The president of Harvard indicated that J.K. Rowling was invited to speak because of the way she inspired so many young people "to experience the excitement and sheer joy of reading." Implicit in that statement is the creativity she possesses. Young people (and old, by the way) did not embrace reading so much as they embraced the story of Harry Potter.
Persistence and commitment to the creative process is the future. I wonder if the president of Harvard caught that.
This morning I was doing some searching for sms-based online polling (clickers are too expensive and oh-so-20th century). PollEverywhere looks great, but I also happened to stumble on this notification service called SendGM. It does basic polling, but its real forte is notification.
You enter contact information into your account, and from there you can assign the contacts to any combination of groups. The real power comes in the types of notifications that SendGM can provide. It will send any combination of email, sms, and text-to-voice notifications based on the contact info for each person. You can also request replies from the contacts (hence the polling feature).
The free account handles up to 25 users, but the next level (100) is only $79 per year. Not bad. I like that it is a more private, controlled, and flexible system than Twitter. This could be the ultimate school group notification system, especially for travel.
Recently I wrote about the Sony Blutetooth receiver/transmitter. One thing that I don't like about using Bluetooth is the latency. For example, I have a midi keyboard as part of my teaching station and I really can't use it to play in time because the Bluetooth is delayed. Audio is therefore also out of sync if I project videos from the LCD projector that is on my cart.
This solution does not use Bluetooth so you can't pair your iPhone or Touch to it, but if you use a recording/teaching cart and want to funnel the output of your D/A converter wirelessly to your stereo, this looks like a great solution. It was designed for allowing guitarists to go wireless, as well as an in-ear monitoring system, so the latency specs (under six milliseconds) are excellent. These units can also run off an internal rechargeable battery for about five hours. $99 bucks, and you'll need two. Range of almost 50 feet, so better than Bluetooth in that regard as well.
This video from Harvard physics professor Eric Mazur will take just over an hour of your time. When I think about concepts like key signatures, rhythm, and even something as fundamental as how an ensemble/conductor relationship "works," I'm left with little choice but to reconsider age old assumptions and practices. Set aside the time to watch this video. His candor and self awareness is refreshing.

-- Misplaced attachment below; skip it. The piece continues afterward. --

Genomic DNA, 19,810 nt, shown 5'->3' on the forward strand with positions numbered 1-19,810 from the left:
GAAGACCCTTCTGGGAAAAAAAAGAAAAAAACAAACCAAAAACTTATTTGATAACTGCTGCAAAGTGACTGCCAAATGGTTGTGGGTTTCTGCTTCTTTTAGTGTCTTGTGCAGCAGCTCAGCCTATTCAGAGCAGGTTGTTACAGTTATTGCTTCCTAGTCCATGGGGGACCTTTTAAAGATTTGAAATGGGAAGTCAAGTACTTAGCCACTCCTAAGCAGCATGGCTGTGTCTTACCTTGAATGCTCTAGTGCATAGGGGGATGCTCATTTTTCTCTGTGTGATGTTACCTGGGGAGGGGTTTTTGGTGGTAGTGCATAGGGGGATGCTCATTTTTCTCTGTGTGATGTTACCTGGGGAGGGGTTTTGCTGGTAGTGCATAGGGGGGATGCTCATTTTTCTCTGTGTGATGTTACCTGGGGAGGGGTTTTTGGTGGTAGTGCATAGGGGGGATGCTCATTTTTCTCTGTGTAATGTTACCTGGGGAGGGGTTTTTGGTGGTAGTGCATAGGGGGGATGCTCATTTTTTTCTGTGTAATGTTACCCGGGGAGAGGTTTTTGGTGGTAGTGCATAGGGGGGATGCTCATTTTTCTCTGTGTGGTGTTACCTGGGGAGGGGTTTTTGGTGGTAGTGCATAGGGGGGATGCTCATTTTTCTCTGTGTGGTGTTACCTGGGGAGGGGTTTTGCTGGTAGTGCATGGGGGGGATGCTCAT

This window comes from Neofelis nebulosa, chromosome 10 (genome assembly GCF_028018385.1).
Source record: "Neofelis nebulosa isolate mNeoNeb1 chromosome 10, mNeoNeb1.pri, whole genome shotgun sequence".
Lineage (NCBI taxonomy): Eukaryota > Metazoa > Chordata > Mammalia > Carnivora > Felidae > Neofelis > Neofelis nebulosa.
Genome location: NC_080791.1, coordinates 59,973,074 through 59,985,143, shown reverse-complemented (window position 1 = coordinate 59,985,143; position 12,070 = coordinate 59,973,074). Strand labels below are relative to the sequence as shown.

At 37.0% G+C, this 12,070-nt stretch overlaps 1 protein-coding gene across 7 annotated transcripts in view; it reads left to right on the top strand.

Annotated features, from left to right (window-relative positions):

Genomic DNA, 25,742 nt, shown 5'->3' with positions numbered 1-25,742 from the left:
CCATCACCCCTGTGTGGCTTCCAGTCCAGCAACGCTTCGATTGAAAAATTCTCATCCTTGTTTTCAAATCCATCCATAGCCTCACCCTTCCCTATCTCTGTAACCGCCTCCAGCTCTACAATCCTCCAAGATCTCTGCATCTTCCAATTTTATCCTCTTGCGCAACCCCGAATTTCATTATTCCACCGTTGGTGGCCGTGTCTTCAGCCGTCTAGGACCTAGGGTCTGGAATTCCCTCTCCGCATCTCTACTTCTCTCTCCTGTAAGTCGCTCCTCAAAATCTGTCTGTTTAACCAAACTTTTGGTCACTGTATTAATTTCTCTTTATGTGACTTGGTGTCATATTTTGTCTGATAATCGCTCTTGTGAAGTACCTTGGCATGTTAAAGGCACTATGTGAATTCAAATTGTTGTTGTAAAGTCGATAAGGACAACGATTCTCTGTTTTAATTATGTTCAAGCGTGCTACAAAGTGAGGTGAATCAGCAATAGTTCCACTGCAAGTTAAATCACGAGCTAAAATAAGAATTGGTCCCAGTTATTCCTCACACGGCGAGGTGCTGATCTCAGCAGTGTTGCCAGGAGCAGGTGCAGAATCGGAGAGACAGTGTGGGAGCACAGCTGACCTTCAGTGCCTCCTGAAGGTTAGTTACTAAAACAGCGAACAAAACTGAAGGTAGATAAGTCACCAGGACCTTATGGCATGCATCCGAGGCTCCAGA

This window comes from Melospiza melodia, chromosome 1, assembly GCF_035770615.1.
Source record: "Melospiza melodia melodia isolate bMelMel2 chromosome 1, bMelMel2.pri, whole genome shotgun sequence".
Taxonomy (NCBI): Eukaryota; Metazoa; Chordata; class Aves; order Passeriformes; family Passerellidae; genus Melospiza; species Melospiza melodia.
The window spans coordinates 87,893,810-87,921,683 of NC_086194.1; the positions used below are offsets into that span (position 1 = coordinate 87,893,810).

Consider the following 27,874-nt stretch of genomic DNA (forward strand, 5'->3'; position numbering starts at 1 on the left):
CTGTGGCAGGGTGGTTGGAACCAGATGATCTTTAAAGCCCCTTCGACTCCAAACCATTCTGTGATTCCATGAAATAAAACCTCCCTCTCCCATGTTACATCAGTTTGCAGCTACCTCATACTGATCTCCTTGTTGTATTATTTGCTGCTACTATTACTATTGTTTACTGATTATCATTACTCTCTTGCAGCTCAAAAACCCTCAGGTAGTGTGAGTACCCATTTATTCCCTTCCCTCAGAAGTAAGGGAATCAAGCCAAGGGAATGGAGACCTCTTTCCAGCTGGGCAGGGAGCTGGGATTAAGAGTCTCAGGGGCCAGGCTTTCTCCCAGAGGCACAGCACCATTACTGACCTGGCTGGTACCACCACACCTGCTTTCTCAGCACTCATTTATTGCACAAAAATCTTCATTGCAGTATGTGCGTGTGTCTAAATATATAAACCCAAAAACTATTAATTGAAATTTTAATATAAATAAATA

A few months ago I heard a rumor that Apple was thinking about buying a music streaming site called lala.com. Well, I had never heard of it, so I spent the next few days checking it out. They have since acquired it (mainly to get the talented programmers folded into the iTunes team) but it is still up and running. You need to check it out too, and I'll tell you why. Do any of these things interest you?1. You can put your entire digital library online for FREE and listen to it from any computer.2. You can preview new music in its entirety rather than just a 30 second clip.3. You can buy streaming rights (they call it a "Web Song") to new music for one thin dime and listen via the web whenever you like.4. You can also download songs for 89 cents. 79 if you already own the Web Song.5. You can link to your friends and get/make suggestions about different music.6. You can make a playlist and embed that list onto any website where people can listen to the entire list (once) for FREE.Sound unique? It is, and clearly there are some ideas here that interest the likes of Apple. Who knows what Apple will decide to do with their new acquisition, but I decided to dive in.
I have to tell you, it's great having access to my entire library online. Lala has an app called the "Music Mover." Basically it looks at your collection and matches it to its licensed catalog. Anything they already have is linked to your account, and (here's the cool part) anything they don't have gets uploaded and hosted. No limitations, no cost. That is pretty sweet.The embedding feature is great. Recently my colleague and I embedded some recordings of pieces we are starting to work on in our rehearsals (example above). You can see the embeddable players on our website. This is a great way for the students to at least hear the music one time (after the full listen, they get the traditional 30 second clip). And of course if the kids want to purchase, it's only a dime for the streaming version. If you've been trying to convince your students to "do the right thing" by purchasing the recordings of the music you are working on at school, purchasing streams at one tenth the cost of mp3's is a pretty nice alternative.I think this Web Song idea has some promise. Think about it, for 100 bucks you can get 100 songs from iTunes, or you can get 1,000 Web Songs. Sometimes you might want the download, but I think the streaming version can be a great (and extremely economical) option. I don't know if Apple will keep the feature (or the site for that matter) but for now I'm finding it to be really helpful.Anyway, head on over to lala.com and check it out. I'm "Brian W." on lala if you want to look me up.
Is the stereo in your rehearsal room located too far from your podium? If it is you probably don't use reference recordings and a rehearsal metronome as often as you should. Well if you have an iPod Touch/iPhone and about fifty bucks, you can stream music and metronome from your podium to your stereo. All you need is this device from Sony: The HWS-BTA2W ... catchy name, very easy to remember.